The respiratory physiology of Siphonaria was also studied. No tidal or diurnal rhythm in oxygen consumption was revealed. In unagitated conditions the aerial respiratory rate was much higher than the aquatic rate but with agitation, the aquatic rate increased to near the aerial rate. Cutaneous respiration constituted about 25% of the total. The respiratory rate varied with body weight, the coefficient b being temperature-independent (0.791 ± 0.122). Both aerial and aquatic respiratory rates increased with temperature. The highest temperature-sensitive range was 10-25°C in winter and 15-30°C in summer which coincided with the normal environmental temperature. No seasonal temperature acclimation was found within the normal thermal range.
Respiratory pigments haemocyanin and myoglobin were detected in the blood and buccal mass respectively. Their characteristics were studied and their role in oxygen transfer system was postulated. The reverse Bohr shift of the haemocyanin may facilitate oxygen uptake in the lung during burses of activity at low tide. A high oxygen-combining capacity of the buccal mass myoglobin (21.2 vol%) indicated a role of oxygen storage during bursts of feeding activity. The distribution of carbonic anhydrase in various tissues was consistent with a transfer system facilitating the release of metabolic CO2 from the buccal mass.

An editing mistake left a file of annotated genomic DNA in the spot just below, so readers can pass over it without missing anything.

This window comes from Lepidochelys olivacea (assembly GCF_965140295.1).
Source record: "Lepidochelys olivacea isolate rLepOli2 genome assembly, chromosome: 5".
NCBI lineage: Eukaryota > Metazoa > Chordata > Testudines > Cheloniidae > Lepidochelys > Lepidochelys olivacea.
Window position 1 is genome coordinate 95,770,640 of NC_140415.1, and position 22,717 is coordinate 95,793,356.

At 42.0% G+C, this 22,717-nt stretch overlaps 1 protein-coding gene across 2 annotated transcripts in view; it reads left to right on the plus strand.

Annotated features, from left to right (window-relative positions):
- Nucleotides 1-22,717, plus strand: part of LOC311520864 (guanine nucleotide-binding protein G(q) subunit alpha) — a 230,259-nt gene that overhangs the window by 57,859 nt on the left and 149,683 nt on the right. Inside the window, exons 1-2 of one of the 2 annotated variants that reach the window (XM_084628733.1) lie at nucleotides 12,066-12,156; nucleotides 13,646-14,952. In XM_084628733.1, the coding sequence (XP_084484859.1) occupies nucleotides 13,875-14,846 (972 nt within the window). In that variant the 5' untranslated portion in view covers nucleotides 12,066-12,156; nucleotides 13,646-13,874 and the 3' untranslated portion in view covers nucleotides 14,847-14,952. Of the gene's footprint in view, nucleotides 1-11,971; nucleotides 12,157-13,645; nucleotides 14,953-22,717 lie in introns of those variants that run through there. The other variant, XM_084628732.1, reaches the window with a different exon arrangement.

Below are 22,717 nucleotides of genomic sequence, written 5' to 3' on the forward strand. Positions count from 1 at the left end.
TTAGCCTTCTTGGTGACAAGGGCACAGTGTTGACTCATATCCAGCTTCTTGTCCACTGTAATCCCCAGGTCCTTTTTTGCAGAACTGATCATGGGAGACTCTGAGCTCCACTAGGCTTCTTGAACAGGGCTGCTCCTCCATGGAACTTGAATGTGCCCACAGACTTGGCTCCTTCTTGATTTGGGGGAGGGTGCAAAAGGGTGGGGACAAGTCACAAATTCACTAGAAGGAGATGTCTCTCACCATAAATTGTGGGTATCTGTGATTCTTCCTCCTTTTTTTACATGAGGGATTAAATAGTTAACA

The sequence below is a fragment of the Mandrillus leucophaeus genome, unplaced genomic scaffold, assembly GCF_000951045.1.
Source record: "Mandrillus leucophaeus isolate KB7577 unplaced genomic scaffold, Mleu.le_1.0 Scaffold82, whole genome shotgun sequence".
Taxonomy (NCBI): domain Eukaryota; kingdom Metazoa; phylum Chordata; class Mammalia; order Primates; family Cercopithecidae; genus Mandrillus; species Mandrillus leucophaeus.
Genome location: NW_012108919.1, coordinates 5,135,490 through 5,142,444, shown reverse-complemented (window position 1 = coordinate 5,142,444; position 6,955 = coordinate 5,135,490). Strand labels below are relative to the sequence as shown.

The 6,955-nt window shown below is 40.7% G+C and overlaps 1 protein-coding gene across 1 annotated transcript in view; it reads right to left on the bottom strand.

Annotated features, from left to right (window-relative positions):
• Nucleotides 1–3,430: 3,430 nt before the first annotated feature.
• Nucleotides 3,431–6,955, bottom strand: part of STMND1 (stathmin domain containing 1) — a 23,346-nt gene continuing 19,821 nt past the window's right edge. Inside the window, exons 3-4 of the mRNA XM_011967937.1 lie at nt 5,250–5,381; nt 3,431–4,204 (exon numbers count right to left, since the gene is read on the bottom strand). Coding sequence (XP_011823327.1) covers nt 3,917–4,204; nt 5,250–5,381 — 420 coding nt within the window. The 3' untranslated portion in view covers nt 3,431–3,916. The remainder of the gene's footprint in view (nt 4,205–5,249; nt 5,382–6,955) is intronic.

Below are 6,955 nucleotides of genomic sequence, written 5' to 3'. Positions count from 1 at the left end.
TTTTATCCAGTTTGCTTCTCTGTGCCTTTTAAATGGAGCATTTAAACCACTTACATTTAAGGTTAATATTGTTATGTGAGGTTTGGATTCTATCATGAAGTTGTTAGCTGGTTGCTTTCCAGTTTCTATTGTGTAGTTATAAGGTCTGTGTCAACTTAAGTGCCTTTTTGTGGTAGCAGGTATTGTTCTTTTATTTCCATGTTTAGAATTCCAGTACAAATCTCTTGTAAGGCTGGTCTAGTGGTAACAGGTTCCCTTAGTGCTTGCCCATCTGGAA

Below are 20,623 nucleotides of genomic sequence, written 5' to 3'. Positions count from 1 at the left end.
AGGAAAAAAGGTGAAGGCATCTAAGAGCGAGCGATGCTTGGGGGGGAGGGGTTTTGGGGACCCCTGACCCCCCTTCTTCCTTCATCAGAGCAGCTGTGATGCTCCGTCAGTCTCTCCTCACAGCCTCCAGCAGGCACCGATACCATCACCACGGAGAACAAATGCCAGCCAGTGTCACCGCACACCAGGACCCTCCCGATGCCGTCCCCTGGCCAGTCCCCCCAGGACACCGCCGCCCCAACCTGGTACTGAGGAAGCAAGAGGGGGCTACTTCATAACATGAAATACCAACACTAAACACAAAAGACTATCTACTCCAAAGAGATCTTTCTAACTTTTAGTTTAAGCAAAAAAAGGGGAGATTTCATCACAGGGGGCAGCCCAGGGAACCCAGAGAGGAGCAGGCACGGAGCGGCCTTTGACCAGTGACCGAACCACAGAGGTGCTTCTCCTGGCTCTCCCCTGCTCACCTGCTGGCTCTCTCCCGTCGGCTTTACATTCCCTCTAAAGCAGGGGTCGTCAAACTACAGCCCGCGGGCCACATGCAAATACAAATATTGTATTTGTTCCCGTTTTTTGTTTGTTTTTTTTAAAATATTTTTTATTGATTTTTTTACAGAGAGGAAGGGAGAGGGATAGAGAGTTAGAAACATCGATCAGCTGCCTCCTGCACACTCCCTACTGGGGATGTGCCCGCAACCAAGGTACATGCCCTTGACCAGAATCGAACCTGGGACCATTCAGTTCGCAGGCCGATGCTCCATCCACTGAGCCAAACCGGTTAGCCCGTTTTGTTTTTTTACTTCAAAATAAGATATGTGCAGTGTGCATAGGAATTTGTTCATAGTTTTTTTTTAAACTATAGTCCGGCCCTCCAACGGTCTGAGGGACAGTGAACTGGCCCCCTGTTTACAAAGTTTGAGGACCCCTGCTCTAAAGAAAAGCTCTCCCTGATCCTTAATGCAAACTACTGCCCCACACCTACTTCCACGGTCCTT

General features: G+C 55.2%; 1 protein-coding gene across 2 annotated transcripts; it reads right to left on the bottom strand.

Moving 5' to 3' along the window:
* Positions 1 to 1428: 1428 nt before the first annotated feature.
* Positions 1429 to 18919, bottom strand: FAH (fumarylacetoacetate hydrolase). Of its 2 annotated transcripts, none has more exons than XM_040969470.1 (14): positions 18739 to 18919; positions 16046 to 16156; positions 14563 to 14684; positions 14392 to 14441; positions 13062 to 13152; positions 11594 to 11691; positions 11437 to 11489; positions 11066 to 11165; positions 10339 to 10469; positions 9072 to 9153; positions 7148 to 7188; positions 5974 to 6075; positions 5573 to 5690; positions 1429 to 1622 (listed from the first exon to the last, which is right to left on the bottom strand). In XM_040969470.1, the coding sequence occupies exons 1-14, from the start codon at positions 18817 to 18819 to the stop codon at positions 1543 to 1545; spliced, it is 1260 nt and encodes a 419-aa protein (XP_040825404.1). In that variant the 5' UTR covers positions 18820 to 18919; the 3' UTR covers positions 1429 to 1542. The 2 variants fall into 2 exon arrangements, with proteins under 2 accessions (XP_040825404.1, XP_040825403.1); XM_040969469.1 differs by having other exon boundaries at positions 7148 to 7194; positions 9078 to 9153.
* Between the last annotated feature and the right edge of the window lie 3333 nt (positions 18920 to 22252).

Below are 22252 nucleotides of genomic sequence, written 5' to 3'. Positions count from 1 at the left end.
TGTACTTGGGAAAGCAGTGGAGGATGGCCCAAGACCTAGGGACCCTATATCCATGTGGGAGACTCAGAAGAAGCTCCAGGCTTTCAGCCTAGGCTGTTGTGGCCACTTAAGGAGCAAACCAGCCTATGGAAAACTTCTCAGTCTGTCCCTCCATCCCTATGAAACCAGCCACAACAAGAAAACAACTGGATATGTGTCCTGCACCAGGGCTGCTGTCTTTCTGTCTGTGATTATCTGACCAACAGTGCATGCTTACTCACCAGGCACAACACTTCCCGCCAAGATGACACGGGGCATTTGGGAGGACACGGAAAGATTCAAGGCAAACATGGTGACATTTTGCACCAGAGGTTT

Finally the phylogenetic relationships of Siphonariidae with other groups of marine pulmonates were discussed. The unspecialised digestive system, the advanced form of nervous system and the possession of a secondary gill suggest that Siphonariidae, as a family, may not be an advanced derivative of any of the more primitive living basommatophoran groups, but could represent, along with the Gadiniidae, a specialized group which has originated directly from a primitive pulmonate stock and are adapted to life on exposed rock shores.
Advisor:Professor J.E. Morton; Dr R.M.G. Wells
School:The University of Auckland / Te Whare Wananga o Tamaki Makaurau
School Location:New Zealand
Source Type:Master's Thesis
Keywords:fields of research 270000 biological sciences 270700 ecology and evolution 270702 marine estuarine incl ichthyology
Date of Publication:01/01/1980